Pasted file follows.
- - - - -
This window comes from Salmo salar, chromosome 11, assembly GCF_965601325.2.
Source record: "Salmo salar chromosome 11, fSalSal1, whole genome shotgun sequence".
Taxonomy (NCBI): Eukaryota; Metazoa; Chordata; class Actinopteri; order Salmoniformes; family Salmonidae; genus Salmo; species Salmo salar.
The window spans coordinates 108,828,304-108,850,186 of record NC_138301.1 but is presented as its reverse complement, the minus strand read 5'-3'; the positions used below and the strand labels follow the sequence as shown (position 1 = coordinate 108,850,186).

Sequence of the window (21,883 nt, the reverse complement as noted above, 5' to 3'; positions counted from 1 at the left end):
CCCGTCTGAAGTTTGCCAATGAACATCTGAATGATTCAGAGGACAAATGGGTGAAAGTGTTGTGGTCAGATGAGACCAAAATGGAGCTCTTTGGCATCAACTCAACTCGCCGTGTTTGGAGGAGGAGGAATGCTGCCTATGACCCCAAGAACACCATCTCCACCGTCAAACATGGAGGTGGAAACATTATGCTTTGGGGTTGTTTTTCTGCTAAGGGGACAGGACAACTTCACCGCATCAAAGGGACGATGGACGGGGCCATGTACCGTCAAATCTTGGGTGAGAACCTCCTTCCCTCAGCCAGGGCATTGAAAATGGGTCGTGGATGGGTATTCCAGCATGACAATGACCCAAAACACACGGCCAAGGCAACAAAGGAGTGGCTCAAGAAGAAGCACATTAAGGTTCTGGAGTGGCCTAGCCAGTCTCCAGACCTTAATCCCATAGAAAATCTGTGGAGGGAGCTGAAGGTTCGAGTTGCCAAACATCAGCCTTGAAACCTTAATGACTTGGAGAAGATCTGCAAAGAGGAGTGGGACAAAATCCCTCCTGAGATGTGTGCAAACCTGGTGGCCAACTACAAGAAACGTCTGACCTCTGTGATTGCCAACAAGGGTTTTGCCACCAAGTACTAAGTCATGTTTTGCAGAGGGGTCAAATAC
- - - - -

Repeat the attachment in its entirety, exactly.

This window comes from Salmo salar, chromosome 11, assembly GCF_965601325.2.
Source record: "Salmo salar chromosome 11, fSalSal1, whole genome shotgun sequence".
Taxonomy (NCBI): Eukaryota; Metazoa; Chordata; class Actinopteri; order Salmoniformes; family Salmonidae; genus Salmo; species Salmo salar.
The window spans coordinates 108,828,304-108,850,186 of record NC_138301.1 but is presented as its reverse complement, the minus strand read 5'-3'; the positions used below and the strand labels follow the sequence as shown (position 1 = coordinate 108,850,186).

Sequence of the window (21,883 nt, the reverse complement as noted above, 5' to 3'; positions counted from 1 at the left end):
CCCGTCTGAAGTTTGCCAATGAACATCTGAATGATTCAGAGGACAAATGGGTGAAAGTGTTGTGGTCAGATGAGACCAAAATGGAGCTCTTTGGCATCAACTCAACTCGCCGTGTTTGGAGGAGGAGGAATGCTGCCTATGACCCCAAGAACACCATCTCCACCGTCAAACATGGAGGTGGAAACATTATGCTTTGGGGTTGTTTTTCTGCTAAGGGGACAGGACAACTTCACCGCATCAAAGGGACGATGGACGGGGCCATGTACCGTCAAATCTTGGGTGAGAACCTCCTTCCCTCAGCCAGGGCATTGAAAATGGGTCGTGGATGGGTATTCCAGCATGACAATGACCCAAAACACACGGCCAAGGCAACAAAGGAGTGGCTCAAGAAGAAGCACATTAAGGTTCTGGAGTGGCCTAGCCAGTCTCCAGACCTTAATCCCATAGAAAATCTGTGGAGGGAGCTGAAGGTTCGAGTTGCCAAACATCAGCCTTGAAACCTTAATGACTTGGAGAAGATCTGCAAAGAGGAGTGGGACAAAATCCCTCCTGAGATGTGTGCAAACCTGGTGGCCAACTACAAGAAACGTCTGACCTCTGTGATTGCCAACAAGGGTTTTGCCACCAAGTACTAAGTCATGTTTTGCAGAGGGGTCAAATAC